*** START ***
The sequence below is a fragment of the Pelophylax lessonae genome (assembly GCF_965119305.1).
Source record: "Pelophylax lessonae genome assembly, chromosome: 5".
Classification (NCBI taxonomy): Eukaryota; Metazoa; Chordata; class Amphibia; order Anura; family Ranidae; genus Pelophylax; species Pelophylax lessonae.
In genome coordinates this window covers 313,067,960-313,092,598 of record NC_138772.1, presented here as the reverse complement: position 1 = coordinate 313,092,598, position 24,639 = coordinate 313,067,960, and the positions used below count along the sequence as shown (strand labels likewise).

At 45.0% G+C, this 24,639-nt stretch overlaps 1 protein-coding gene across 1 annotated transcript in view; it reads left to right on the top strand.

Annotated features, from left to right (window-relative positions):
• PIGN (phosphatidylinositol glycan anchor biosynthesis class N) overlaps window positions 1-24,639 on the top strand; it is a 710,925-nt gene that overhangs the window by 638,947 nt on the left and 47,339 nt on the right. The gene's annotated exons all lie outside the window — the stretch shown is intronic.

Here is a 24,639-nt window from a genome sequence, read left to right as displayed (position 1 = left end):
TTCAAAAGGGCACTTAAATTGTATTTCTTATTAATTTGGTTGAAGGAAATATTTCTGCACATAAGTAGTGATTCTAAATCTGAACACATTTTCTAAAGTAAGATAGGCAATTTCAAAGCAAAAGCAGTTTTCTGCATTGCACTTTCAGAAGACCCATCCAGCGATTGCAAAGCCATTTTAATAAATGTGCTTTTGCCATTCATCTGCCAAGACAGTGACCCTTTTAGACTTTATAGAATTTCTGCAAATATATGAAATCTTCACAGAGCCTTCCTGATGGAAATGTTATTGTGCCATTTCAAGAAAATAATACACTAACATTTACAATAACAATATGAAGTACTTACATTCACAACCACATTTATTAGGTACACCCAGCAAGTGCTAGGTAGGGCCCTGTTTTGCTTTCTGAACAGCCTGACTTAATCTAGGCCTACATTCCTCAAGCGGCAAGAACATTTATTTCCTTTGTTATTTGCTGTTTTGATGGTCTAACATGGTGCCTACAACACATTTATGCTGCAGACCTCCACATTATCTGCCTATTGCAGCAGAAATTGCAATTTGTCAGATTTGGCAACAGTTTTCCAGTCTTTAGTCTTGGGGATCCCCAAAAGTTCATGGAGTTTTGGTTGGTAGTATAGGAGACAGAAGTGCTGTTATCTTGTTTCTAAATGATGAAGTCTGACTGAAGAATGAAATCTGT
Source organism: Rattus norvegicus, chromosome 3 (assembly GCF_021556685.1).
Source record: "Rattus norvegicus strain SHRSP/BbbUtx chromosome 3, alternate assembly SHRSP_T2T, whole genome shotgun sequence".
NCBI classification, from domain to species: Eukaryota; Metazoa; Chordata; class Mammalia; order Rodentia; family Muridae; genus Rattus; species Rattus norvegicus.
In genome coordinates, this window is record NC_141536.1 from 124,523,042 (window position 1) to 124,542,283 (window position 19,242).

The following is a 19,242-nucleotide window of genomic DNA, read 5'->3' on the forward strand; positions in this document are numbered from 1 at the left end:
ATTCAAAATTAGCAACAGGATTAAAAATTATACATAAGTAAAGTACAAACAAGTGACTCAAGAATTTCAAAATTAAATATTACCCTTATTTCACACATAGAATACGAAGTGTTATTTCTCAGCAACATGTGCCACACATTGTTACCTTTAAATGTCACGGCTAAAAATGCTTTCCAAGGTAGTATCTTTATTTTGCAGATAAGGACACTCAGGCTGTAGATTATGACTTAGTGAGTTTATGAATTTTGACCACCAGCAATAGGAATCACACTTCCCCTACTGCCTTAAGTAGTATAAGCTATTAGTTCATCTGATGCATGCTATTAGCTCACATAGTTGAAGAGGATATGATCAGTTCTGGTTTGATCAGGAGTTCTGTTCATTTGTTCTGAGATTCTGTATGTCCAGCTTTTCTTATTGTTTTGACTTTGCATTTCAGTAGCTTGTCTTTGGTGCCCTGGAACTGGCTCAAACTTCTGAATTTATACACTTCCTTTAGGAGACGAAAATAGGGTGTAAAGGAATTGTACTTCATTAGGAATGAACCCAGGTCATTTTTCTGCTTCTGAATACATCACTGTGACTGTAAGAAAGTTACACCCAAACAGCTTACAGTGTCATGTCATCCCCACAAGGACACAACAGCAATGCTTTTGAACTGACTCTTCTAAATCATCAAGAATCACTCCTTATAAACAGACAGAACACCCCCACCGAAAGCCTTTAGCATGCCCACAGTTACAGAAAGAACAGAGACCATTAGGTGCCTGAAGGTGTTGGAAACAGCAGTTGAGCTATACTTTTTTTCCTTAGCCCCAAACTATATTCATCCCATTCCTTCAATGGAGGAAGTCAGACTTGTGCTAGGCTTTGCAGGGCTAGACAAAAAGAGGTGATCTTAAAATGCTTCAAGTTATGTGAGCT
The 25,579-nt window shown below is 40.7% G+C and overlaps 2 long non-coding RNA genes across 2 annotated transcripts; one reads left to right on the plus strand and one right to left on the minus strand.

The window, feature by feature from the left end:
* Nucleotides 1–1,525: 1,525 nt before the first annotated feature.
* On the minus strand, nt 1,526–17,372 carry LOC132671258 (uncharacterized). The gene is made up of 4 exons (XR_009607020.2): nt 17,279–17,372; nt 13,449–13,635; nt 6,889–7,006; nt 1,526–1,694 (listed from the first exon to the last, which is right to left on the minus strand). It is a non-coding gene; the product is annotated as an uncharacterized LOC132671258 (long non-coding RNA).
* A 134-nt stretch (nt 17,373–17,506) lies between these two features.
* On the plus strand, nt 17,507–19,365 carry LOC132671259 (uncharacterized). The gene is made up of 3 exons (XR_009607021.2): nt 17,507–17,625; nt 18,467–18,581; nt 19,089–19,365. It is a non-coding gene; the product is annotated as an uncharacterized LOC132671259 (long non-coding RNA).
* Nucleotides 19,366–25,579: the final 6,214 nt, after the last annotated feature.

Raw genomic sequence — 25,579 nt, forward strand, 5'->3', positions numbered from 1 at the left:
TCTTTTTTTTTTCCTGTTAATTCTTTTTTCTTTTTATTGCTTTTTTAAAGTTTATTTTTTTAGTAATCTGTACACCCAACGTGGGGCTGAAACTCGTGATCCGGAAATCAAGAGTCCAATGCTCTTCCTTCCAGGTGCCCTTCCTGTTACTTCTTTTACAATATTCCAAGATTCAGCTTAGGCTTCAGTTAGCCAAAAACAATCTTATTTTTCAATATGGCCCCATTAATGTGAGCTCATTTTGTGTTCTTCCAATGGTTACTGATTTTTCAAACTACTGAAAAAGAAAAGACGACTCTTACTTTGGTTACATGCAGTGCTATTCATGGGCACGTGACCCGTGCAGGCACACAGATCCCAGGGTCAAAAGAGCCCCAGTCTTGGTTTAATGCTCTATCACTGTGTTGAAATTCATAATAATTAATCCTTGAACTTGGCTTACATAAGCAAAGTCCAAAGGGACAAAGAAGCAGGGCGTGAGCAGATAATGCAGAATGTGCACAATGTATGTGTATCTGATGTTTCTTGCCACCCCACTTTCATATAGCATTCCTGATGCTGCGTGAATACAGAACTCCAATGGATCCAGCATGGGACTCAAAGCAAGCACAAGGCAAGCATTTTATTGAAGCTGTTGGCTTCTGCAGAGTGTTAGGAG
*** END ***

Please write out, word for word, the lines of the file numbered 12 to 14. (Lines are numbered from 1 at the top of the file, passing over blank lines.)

NCBI classification, from domain to species: Eukaryota; Metazoa; Chordata; class Mammalia; order Rodentia; family Muridae; genus Rattus; species Rattus norvegicus.
In genome coordinates, this window is record NC_141536.1 from 124,523,042 (window position 1) to 124,542,283 (window position 19,242).

The following is a 19,242-nucleotide window of genomic DNA, read 5'->3' on the forward strand; positions in this document are numbered from 1 at the left end: